The Objective, 2008 wartime supernatural horror

poster, DVD cover - The Objective, 2008 supernatural horror filmCountry: U.S.; filmed in Morocco
Horror themes: War, evil
Director: Daniel Myrick
Verdict: 60/100… Solid supernatural horror

I had eagerly anticipated The Objective for a couple of reasons. First, The Objective reminds me of Red Sands – another creepy supernatural horror film with a wartime setting in the Middle East. Also, The Objective was written and directed by Daniel Myrick, who made his debut in 1999 with the scary-as-hell breakthrough supernatural horror film The Blair Witch Project.

The Objective: Official movie trailer (YouTube)

Plot synopsis of The Objective
In Ghazni Province, Afghanistan, a Special Forces team meets CIA Agent Benjamin Keynes, who explains their mission to find a very important Afghan cleric by the name of Mohammad Aban. Led by team leader Wally Hamer, the team finds a local guide in a village in southern Afghanistan where the cleric is from. The team sets out for the mountainous area where intelligence reports indicate the cleric is hiding.

As the soldiers travel deeper into the desert mountains, they begin to have strange encounters – first with armed gunmen, who simply disappear after they are shot, and later with other seemingly supernatural forces. The further they go, the more dangerous the mission becomes; eventually, the team realizes they are not looking for someone, but something

horror movie still from The Objective, 2008 supernatural horror film Ben Keynes (Jonas Ball) is a CIA operative based in the Middle East who is keeping his eyes peeled for a potential crisis a few weeks after the terrorist attacks of September 11, 2001. Keynes is checking some readings from a spy satellite when he discovers what appears to be a massive cache of radioactive material in the mountains of Afghanistan. Worried that Al Qaeda guerrillas are constructing a nuclear weapon, Keynes arranges to join a reconnaissance mission headed to Afghanistan, using the cover story that he’s trying to ferret out an international terrorist leader. Keynes and the soldiers head into the mountains with a local, Abdul (Chems-Eddine Zinoune), serving as both translator and guide. Abdul warns Keynes and the soldiers that their intended destination is considered sacred ground by Afghans, and that they’re risking their lives by trespassing. Keynes pays him little mind, but he and the soldiers soon discover that Abdul’s warnings were well founded, and that a supernatural force lurks in the mountains more dangerous than any band of terrorists.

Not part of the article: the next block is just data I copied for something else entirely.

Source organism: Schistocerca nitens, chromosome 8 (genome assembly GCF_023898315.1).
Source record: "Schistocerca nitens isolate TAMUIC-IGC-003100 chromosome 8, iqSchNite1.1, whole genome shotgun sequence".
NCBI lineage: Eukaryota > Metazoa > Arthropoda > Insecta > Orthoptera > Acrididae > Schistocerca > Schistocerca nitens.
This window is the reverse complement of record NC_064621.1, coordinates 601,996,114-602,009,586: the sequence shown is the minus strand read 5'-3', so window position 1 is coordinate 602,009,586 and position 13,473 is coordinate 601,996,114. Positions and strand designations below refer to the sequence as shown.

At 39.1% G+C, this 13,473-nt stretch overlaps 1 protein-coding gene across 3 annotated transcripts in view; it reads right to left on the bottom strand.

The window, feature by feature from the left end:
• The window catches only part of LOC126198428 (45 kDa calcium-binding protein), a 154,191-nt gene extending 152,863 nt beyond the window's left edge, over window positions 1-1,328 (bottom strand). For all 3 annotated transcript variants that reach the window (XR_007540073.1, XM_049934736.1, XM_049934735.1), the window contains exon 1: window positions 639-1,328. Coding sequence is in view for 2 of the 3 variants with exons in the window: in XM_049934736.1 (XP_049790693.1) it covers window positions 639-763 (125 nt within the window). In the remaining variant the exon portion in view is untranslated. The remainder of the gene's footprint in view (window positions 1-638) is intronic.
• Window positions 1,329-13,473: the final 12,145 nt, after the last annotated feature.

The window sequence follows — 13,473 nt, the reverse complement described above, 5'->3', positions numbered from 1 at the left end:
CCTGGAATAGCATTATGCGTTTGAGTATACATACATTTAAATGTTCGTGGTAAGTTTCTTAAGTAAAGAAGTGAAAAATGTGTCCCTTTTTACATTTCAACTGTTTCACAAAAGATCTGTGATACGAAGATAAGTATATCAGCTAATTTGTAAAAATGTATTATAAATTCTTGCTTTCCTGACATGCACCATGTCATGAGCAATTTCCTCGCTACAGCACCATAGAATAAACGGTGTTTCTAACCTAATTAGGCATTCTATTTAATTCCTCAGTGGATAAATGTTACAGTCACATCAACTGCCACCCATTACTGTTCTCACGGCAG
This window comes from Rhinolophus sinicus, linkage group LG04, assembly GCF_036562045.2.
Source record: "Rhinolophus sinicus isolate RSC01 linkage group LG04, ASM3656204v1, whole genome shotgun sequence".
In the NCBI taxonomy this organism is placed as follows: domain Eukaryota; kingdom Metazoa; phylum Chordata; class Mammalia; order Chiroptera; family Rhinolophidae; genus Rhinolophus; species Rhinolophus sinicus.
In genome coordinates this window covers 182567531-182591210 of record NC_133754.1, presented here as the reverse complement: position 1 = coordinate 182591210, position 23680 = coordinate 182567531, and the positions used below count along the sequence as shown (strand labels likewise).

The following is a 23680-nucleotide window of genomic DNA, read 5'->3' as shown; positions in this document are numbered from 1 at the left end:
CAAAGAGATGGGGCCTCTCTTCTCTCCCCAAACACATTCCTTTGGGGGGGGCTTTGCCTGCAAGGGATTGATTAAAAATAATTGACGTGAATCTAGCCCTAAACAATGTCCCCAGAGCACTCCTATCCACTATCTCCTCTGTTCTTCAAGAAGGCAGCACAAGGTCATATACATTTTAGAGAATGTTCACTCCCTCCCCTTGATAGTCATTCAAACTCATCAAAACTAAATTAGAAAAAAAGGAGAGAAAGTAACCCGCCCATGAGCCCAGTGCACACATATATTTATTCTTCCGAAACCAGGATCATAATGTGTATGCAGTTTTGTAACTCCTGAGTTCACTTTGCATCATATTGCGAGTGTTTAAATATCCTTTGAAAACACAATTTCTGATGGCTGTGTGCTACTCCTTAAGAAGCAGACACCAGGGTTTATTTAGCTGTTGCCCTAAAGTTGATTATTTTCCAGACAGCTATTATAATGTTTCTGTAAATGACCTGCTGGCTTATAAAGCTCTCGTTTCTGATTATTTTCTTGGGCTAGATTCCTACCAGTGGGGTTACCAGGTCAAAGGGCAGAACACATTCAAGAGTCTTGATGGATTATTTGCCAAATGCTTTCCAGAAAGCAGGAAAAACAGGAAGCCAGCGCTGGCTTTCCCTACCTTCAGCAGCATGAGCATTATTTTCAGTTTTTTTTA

The film’s title is apparently in reference to such high-level government missions, typically arranged by high-ranking officials and carried out by elite special forces. In this case, the ground operation is led by Benjamin Keens of the Central Intelligence Agency (CIA).

— More to come… gotta go for now – it’s Christmas morning, after all! 🙂 —

More than one person has noted that the narrator’s voice sounds a bit like David Duchovny.

Aside: Movie setpieces

What is a setpiece in film production? Long ago, I assumed I knew what a setpiece was, in general – but eventually I read something about a horror setpiece that did not make sense to me which prompted me to look it up. I finally, belatedly learned that a setpiece has nothing to do with the physical items on a movie set.

In the universe of film production, a setpiece is a scene (or a series of scenes) which required detailed logistical planning and a significant expenditure of funds in order to carry out and pull off successfully.

The term setpiece is often used more broadly to describe any important dramatic, suspenseful, or frightful high point in a story, especially when a dramatic payoff, resolution, or transition is made possible through it. So, the term setpiece is often used to describe any scenes that are so essential to a film that the movie would not have been possible or made any sense had that setpiece been omitted. In standard Hollywood popcorn flicks, screenplays are often constructed around a succession of such setpieces.

Setpieces can be meticulously planned using storyboards, screen tests, and rehearsals; for the sake of comparison, the director and actors may be more improvisational in smaller or more artful productions. In the big films, every onscreen event requires the combined efforts of an array of departments working as a team: set builders, physical effects, special visual effects, and so on.

In the production of standard Hollywood movies, different sets of people will work on the various setpieces individually since the more complex setpieces can take weeks or months to prepare. A well-known example: the car chase in The Matrix Reloaded took months to prepare and cost $30 million – including $5 million to build the interstate/freeway set.
(Source: Wikipedia entry for setpiece)

One thing’s for sure: Whatever else Daniel Myrick may do, the words Blair Witch Project will forever remain attached to his name – which is not a bad thing.

Resources: The Objective, 2008 supernatural war horror film

Movie reviews of The Objective, 2008

  • Film Review: The Objective (2008) – Horror News
  • Life After That Very Profitable Fake Witch – New York Times
  • Discussion: The last horror movie you saw?
  • The Objective, 2008 horror movie – Tumblr links
  • Removed content
    A group of Special Ops reservists on a mission in the harsh and hostile terrain of Afghanistan find themselves lost in a Middle Eastern “Bermuda Triangle” of ancient evil.